Lymphatic malformations are collections of malformed, dilated lymphatic channels that do not function correctly. The lymphatic system consists of organs (spleen, thymus, tonsils and adenoids), lymph nodes and thin tubes called lymphatic vessels which carry clear lymphatic fluid. The lymphatic system is an important part of the immune system and functions to remove excess fluid from the tissues of the body.

In lymphatic malformations, the abnormal lymphatic vessels have impaired or slowed transfer of the lymphatic fluid back into the venous system. This causes excess fluid to accumulate and to dilate the abnormal lymphatic channels, resulting in swelling or enlargement of the affected area.

Lymphatic malformations form prior to birth. Although the exact cause of LMs is unknown, they are thought to be caused by errors in the formation and development of the lymphatic vessels during fetal development. Lymphatic malformations are not caused by any known drug, medication or environmental factor that the baby may have been exposed to during the pregnancy. Most LMs are identified at birth or within 2 years of age but some may not be apparent until adolescence or early adulthood.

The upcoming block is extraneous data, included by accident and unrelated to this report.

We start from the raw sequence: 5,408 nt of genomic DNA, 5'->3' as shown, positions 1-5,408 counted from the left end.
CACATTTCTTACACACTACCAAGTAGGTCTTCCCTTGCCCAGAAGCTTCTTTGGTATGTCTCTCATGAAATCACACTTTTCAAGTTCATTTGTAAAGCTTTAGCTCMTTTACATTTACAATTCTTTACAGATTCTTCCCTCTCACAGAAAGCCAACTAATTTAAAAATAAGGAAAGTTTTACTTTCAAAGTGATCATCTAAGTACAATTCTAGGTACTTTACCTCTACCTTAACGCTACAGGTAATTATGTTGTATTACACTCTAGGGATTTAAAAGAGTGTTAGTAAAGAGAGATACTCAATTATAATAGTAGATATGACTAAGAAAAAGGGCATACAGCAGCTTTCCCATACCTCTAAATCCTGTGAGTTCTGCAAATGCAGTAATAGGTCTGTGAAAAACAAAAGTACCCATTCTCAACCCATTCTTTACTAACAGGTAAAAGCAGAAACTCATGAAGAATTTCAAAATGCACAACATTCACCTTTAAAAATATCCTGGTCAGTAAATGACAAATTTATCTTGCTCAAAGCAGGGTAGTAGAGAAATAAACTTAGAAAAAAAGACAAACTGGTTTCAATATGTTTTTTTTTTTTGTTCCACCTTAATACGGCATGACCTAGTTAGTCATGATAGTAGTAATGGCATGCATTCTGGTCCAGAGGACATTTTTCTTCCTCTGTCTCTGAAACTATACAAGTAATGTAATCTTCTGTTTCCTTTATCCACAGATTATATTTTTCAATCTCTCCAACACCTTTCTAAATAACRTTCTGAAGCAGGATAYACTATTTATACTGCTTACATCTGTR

Lymphatic malformations most commonly occur in the head and neck area (illustration 1), but may involve any area of the body. Although they usually involve only one area (illustration 3), lymphatic malformations can be diffuse or involve multiple body sites (illustration 4). Symptoms and the severity of complications of LMs vary widely and typically depend on the size and the location(s) of the malformation. Regardless of size, lymphatic malformations may cause organ dysfunction, functional disabilities or deformity.

Lymphatic malformations are also sometimes referred to as lymphangiomas or cystic hygromas. However, these terms are outdated and are not recommended to describe these conditions.